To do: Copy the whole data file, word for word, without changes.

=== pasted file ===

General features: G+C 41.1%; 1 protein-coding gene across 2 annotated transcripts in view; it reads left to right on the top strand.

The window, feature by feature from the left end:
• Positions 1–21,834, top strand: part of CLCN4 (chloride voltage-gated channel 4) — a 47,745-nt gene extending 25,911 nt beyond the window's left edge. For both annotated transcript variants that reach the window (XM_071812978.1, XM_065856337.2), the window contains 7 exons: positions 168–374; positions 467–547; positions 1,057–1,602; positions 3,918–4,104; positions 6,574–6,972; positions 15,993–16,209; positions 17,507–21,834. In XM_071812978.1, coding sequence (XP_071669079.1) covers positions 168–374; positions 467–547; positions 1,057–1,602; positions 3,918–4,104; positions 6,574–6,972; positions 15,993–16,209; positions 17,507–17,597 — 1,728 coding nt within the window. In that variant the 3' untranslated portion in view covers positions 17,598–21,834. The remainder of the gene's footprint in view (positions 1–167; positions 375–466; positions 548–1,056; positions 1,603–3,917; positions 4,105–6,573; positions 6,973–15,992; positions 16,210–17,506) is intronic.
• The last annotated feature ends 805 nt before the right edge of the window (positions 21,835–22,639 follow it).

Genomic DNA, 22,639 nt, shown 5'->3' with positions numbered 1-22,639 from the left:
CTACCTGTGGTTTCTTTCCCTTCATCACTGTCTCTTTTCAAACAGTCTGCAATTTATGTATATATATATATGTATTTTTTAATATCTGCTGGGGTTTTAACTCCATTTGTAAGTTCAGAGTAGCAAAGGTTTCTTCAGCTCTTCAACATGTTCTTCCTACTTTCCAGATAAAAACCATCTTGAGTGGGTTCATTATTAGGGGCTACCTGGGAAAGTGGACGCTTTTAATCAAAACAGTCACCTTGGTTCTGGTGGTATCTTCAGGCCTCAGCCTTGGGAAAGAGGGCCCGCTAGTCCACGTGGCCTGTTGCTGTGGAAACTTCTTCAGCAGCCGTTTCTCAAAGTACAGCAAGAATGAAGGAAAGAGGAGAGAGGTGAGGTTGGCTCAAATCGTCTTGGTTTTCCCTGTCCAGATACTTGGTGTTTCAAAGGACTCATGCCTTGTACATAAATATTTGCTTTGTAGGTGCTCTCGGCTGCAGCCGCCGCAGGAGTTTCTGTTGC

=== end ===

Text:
General features: G+C 41.1%; 1 protein-coding gene across 2 annotated transcripts in view; it reads left to right on the top strand.

The window, feature by feature from the left end:
• Positions 1–21,834, top strand: part of CLCN4 (chloride voltage-gated channel 4) — a 47,745-nt gene extending 25,911 nt beyond the window's left edge. For both annotated transcript variants that reach the window (XM_071812978.1, XM_065856337.2), the window contains 7 exons: positions 168–374; positions 467–547; positions 1,057–1,602; positions 3,918–4,104; positions 6,574–6,972; positions 15,993–16,209; positions 17,507–21,834. In XM_071812978.1, coding sequence (XP_071669079.1) covers positions 168–374; positions 467–547; positions 1,057–1,602; positions 3,918–4,104; positions 6,574–6,972; positions 15,993–16,209; positions 17,507–17,597 — 1,728 coding nt within the window. In that variant the 3' untranslated portion in view covers positions 17,598–21,834. The remainder of the gene's footprint in view (positions 1–167; positions 375–466; positions 548–1,056; positions 1,603–3,917; positions 4,105–6,573; positions 6,973–15,992; positions 16,210–17,506) is intronic.
• The last annotated feature ends 805 nt before the right edge of the window (positions 21,835–22,639 follow it).

Genomic DNA, 22,639 nt, shown 5'->3' with positions numbered 1-22,639 from the left:
CTACCTGTGGTTTCTTTCCCTTCATCACTGTCTCTTTTCAAACAGTCTGCAATTTATGTATATATATATATGTATTTTTTAATATCTGCTGGGGTTTTAACTCCATTTGTAAGTTCAGAGTAGCAAAGGTTTCTTCAGCTCTTCAACATGTTCTTCCTACTTTCCAGATAAAAACCATCTTGAGTGGGTTCATTATTAGGGGCTACCTGGGAAAGTGGACGCTTTTAATCAAAACAGTCACCTTGGTTCTGGTGGTATCTTCAGGCCTCAGCCTTGGGAAAGAGGGCCCGCTAGTCCACGTGGCCTGTTGCTGTGGAAACTTCTTCAGCAGCCGTTTCTCAAAGTACAGCAAGAATGAAGGAAAGAGGAGAGAGGTGAGGTTGGCTCAAATCGTCTTGGTTTTCCCTGTCCAGATACTTGGTGTTTCAAAGGACTCATGCCTTGTACATAAATATTTGCTTTGTAGGTGCTCTCGGCTGCAGCCGCCGCAGGAGTTTCTGTTGC